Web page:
The reduction of the Dividend Allowance means that any dividend income above £2,000 is subject to tax from this date. This means that tax-efficient wrappers such as ISAs will become more important for investors seeking to reduce their increased tax exposure.

If you’re building up an investment portfolio over many years, you could find that your portfolio ends up generating more than the Dividend Allowance each year, although of course it may not. ISAs therefore remain important because if the rules don’t change they will protect assets from tax over the long-term, enabling them to grow free of income tax, tax on dividends and Capital Gains Tax (CGT).

If your investments aren't held in a tax-efficient wrapper, you'll be taxed on profits above the annual CGT allowance, which in the 2018-19 tax-year is £11,700. The standard CGT rate is 10%, while the higher rate is 20%.

Remember that tax rules can and do change, and their effect on you depends on your individual circumstances, which can also change over time.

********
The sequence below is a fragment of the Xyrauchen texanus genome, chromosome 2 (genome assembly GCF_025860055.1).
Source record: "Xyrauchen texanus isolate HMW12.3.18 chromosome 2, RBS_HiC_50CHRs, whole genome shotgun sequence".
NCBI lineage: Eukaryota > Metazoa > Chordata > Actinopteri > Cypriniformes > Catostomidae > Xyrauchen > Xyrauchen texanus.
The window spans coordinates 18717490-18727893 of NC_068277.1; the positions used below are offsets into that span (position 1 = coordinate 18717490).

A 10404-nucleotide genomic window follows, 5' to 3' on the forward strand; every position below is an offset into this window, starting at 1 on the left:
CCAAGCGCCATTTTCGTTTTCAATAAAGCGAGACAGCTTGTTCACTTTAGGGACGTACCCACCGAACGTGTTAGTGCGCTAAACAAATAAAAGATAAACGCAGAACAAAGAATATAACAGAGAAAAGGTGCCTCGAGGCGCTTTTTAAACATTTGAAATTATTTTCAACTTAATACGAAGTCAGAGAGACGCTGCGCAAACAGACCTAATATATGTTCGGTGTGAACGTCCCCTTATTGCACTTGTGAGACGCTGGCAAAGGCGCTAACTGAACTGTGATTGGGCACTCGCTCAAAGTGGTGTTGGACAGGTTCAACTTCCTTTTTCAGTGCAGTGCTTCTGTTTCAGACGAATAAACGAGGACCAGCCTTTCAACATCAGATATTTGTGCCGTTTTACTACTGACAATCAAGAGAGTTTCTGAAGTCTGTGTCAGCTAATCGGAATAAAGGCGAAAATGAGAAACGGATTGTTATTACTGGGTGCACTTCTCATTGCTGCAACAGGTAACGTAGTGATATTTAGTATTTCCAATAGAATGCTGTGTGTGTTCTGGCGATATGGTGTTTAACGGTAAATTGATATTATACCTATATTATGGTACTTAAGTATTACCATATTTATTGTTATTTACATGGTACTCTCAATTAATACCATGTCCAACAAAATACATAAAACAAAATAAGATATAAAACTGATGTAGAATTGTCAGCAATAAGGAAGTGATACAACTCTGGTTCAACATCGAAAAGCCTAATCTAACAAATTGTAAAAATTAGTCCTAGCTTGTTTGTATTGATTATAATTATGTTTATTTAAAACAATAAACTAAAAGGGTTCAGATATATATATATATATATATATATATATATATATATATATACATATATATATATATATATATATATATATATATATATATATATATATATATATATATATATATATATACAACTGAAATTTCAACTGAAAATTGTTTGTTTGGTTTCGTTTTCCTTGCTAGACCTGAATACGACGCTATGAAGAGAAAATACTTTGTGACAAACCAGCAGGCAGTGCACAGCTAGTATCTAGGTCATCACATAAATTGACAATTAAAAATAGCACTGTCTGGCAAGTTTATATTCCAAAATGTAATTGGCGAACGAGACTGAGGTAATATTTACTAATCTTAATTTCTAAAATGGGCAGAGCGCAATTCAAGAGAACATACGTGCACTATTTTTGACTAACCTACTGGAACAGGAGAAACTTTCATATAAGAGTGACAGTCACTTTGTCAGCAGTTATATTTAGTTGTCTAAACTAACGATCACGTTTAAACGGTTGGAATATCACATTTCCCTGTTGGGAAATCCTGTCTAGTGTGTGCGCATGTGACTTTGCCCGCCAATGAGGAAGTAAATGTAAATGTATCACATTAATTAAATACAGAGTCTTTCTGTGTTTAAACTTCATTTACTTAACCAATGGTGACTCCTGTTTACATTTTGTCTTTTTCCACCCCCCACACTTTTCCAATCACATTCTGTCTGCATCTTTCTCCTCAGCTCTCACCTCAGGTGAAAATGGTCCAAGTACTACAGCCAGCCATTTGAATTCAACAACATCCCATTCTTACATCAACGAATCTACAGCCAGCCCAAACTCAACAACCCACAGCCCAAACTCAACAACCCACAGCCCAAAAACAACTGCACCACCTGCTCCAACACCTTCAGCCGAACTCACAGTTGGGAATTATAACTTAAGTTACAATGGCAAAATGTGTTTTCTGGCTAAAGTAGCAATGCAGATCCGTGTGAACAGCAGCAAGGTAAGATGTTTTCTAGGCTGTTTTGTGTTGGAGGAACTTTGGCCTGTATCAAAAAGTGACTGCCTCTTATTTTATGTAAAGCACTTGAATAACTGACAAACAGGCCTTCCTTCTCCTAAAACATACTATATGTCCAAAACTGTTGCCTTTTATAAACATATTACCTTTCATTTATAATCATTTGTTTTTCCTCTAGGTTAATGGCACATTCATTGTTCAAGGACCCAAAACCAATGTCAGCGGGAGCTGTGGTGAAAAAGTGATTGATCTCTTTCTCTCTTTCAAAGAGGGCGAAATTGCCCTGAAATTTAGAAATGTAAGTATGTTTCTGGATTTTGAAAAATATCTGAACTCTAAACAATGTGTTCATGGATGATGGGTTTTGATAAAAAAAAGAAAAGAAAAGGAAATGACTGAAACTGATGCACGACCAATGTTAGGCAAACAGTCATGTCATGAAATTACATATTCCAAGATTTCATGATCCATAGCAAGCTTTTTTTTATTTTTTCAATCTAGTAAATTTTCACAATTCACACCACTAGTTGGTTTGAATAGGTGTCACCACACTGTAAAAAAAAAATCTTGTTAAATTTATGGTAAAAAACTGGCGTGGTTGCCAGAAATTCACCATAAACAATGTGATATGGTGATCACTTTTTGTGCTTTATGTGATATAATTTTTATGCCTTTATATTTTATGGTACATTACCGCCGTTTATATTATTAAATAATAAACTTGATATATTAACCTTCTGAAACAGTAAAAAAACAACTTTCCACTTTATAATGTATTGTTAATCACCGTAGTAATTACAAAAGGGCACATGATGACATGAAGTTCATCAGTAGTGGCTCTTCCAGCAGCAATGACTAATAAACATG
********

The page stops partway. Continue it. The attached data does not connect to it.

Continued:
Bear in mind too that the value of your investments can go down as well as up, so you could get back less than you put in.

The Personal Savings Allowance (PSA), meanwhile, allows basic rate taxpayers to earn up to £1,000 in interest each year tax-free, and higher rate taxpayers up to £500. Additional rate taxpayers do not have a Personal Savings Allowance.

In the case of cash ISAs, remember that the higher interest rates go and the more interest you can earn on deposit accounts, the less beneficial the PSA becomes. Meanwhile, the tax-free status of your existing ISA savings becomes even more beneficial, as the increased returns paid out on cash ISA accounts remains entirely tax free – assuming the potential tax breaks offered by ISAs are not withdrawn in future.

You can’t take money out and pay it back in

ISAs have become much more flexible since April 2016. Previously, if you deposited your entire allowance into an ISA but then withdrew some of it, whatever you took out would lose its tax-free status.

Now, if you hold cash in either an investment, cash, or innovative finance ISA, you can take this out of your account and put it back in within the same tax year without this affecting your annual allowance.